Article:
In this article we discuss examples of challenging problems in retrospective dosimetry and describe some promising solutions. The ability to make measurements by accelerator mass spectrometry and luminescence techniques promises to provide improved dosimetry for regions of Belarus, Ukraine and Russian Federation contaminated by radionuclides from the Chernobyl accident. In addition, it may soon be possible to resolve the large neutron discrepancy in the dosimetry system for Hiroshima through novel measurement techniques that can be used to reconstruct the fast-neutron fluence emitted by the bomb some 51 years ago. Important advances in molecular cytogenetics and electron paramagnetic resonance measurements have produced biodosimeters that show potential in retrospective dosimetry. The most promising of these are the frequency of reciprocal translocations measured in chromosomes of blood lymphocytes using fluorescence in situ hybridization and the electron paramagnetic resonance signal in tooth enamel. PMID:9368303

  6. [An Improved Retrospective Respiratory Navigator Gating Technique].

    PubMed

    Shi, Zhongqiang; Du, Yiping

    2015-12-01

    Abdominal imaging is one of the important clinical applications of magnetic resonance imagining, but image degradation due to respiratory motion remains a major problem. Retrospective respiratory navigator gating technique is an effective approach to alleviate such degradation but is subject to long scan time and low signal-to-noise ratio (SNR) efficiency. In this study, a modified retrospective navigator gating technique with variable over-sampling ratio acquisition and weighted average reconstruction algorithm is presented. Experiments in phantom and the imaging results of seven volunteers demonstrated that the proposed method provided an enhanced SNR and reduced ghost-to-image ratio compared to the conventional method. The proposed method can also be used to reduce imaging time while maintaining comparable image quality. PMID:27079107

  7. From Construct Validity to Theory Validation

    ERIC Educational Resources Information Center

    Haig, Brian D.

    2012-01-01

    Lee Cronbach once expressed the view that all roads lead to construct validity. In looking to clarify the consensus definition of validity, and its place in assessment, Newton is also led to the troublesome idea of construct validity. To be sure, he addresses other validity issues, but in this commentary, I will restrict my attention to construct…

  8. A retrospective study of nineteen ataxic horses

    PubMed Central

    Nappert, Germain; Vrins, André; Breton, Luc; Beauregard, Michel

    1989-01-01

    A retrospective study of 19 ataxic horses admitted to the College of Veterinary Medicine of the University of Montreal during the period of January 1985 to December 1988 is presented. There were 11 cases of cervical vertebral malformation, four of equine degenerative myeloencephalopathy, two of equine protozoal myeloencephalitis, one each of vertebral osteomyelitis and intervertebral disc protrusion. The clinical diagnosis of ataxia in horses requires neurological, radiographic, myelographic, and laboratory examinations. ImagesFigure 1.Figure 2.Figure 3. PMID:17423438

  9. [Deep neck infections: a retrospective study].

    PubMed

    Bagnati, Tania; Olina, Massimo; Guglielmetti, Chiara; Borello, Giovanni; Valletti, Paolo Aluffi; Pia, Francesco; Garavelli, Pietro Luigi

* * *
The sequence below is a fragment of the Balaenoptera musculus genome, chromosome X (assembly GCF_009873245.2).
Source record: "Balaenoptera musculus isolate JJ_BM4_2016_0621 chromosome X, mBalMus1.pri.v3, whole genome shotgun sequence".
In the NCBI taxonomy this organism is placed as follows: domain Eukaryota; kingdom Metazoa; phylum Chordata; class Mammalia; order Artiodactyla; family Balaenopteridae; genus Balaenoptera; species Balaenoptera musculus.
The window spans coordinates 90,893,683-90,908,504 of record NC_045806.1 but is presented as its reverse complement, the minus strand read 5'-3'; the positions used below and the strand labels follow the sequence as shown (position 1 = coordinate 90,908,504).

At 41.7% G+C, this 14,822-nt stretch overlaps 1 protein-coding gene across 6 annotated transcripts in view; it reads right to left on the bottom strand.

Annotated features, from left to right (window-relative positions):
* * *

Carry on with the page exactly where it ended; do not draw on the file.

2007-09-01

    A retrospective study was carried out on 79 patients with deep neck infections (DNI) admitted to our Department between 1990 and 2005 in order to review our experience with DNI and verify if diabetic and immunocompromised patients have more aggressive infections and poorer prognosis. Demographics, clinical presentation, etiology, site of infection, associated systemic diseases (26.6%-21/79), microbiology, treatment and complications were considered. PMID:17902568

  10. The ALMA assembly, integration, and verification project: a retrospective analysis

    NASA Astrophysics Data System (ADS)

    Lopez, B.; Knee, L. B. G.; Jager, H.; Whyborn, N.; McMullin, J.; Murowinski, R.; Peck, A.; Corder, S.

    2014-08-01

    The Atacama Large Millimeter/submillimeter Array (ALMA) is a joint project between astronomical organizations in Europe, North America, and East Asia, in collaboration with the Republic of Chile. ALMA consists of 54 twelve-meter antennas and 12 seven-meter antennas operating as an aperture synthesis array in the (sub)millimeter wavelength range. Assembly, Integration, and Verification (AIV) of the antennas was completed at the end of the year 2013, while the final optimization and complete expansion to validate all planned observing modes will continue. This paper compares the actually obtained results of the period 2008-2013 with the baselines that had been laid out in the early project-planning phase (2005-2007). First plans made for ALMA AIV had already established a two-phased project life-cycle: phase 1 for setting up necessary infrastructure and common facilities, and taking the first three antennas to the start of commissioning; and phase 2 focused on the steady state processing of the remaining units. Throughout the execution of the project this lifecycle was refined and two additional phases were added, namely a transition phase between phases 1 and 2, and a closing phase to address the project ramp-down. A sub-project called Accelerated Commissioning and Science Verification (ACSV) was carried out during the year 2009 in order to provide focus to the whole ALMA organization, and to accomplish the start-of-commissioning milestone. Early phases of CSV focused on validating the basic performance and calibration. Over time additional observing modes have been validated as capabilities expanded both in hardware and software. This retrospective analysis describes the originally presented project staffing plans and schedules, the underlying assumptions, identified risks and operational models, among others. For comparison actual data on staffing levels, the resultant schedule, additional risks identified and those that actually materialized, are presented. The